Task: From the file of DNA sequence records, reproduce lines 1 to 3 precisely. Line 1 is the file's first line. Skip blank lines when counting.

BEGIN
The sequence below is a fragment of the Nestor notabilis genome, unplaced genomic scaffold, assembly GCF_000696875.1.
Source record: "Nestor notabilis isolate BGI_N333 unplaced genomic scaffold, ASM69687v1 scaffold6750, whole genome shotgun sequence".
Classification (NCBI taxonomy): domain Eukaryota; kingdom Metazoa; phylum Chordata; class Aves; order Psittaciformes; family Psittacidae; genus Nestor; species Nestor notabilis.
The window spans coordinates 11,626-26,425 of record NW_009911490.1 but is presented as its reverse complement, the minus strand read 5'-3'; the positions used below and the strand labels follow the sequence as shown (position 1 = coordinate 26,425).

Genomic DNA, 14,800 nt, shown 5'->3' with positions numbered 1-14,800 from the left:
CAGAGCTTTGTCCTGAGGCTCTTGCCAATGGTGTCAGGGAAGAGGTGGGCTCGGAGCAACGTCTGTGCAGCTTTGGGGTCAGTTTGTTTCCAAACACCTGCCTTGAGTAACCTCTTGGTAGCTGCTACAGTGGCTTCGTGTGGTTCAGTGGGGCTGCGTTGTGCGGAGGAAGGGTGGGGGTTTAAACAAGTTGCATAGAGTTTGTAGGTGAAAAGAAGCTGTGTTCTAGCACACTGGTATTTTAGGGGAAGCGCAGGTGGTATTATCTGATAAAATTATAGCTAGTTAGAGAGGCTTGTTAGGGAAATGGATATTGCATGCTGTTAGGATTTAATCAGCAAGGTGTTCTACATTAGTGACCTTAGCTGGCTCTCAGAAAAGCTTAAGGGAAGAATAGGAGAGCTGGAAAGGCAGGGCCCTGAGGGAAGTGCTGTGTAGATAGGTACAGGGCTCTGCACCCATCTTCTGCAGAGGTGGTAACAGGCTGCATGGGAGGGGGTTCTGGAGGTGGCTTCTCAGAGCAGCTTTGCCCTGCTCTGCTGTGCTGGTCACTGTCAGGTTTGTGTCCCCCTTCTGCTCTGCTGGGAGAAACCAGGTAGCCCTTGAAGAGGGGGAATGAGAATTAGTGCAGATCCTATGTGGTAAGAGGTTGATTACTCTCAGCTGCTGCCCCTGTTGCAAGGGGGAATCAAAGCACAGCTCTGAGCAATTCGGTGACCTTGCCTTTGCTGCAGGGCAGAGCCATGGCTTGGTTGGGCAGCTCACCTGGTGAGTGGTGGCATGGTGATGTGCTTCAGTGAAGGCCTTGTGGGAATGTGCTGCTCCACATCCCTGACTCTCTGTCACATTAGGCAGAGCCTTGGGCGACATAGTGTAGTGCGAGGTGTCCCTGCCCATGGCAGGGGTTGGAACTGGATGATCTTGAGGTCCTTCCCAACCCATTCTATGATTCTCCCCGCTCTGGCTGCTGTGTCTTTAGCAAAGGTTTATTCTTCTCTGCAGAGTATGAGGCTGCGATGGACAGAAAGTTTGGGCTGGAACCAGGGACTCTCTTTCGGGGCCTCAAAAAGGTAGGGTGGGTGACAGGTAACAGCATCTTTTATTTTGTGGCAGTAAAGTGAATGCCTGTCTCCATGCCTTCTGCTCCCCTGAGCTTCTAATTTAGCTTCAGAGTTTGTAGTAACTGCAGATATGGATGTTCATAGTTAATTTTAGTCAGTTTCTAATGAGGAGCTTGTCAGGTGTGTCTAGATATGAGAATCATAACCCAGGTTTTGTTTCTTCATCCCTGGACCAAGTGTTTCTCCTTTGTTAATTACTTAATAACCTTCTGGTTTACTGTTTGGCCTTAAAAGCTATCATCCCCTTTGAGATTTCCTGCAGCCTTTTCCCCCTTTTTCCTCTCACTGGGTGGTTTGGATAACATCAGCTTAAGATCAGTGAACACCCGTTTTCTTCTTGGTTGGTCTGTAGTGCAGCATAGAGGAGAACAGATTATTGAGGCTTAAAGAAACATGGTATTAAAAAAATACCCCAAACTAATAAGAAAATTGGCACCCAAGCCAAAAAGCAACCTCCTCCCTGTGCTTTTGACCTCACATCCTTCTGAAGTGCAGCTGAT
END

The sequence below is a fragment of the Nestor notabilis genome, unplaced genomic scaffold, assembly GCF_000696875.1.
Source record: "Nestor notabilis isolate BGI_N333 unplaced genomic scaffold, ASM69687v1 scaffold6750, whole genome shotgun sequence".
Classification (NCBI taxonomy): domain Eukaryota; kingdom Metazoa; phylum Chordata; class Aves; order Psittaciformes; family Psittacidae; genus Nestor; species Nestor notabilis.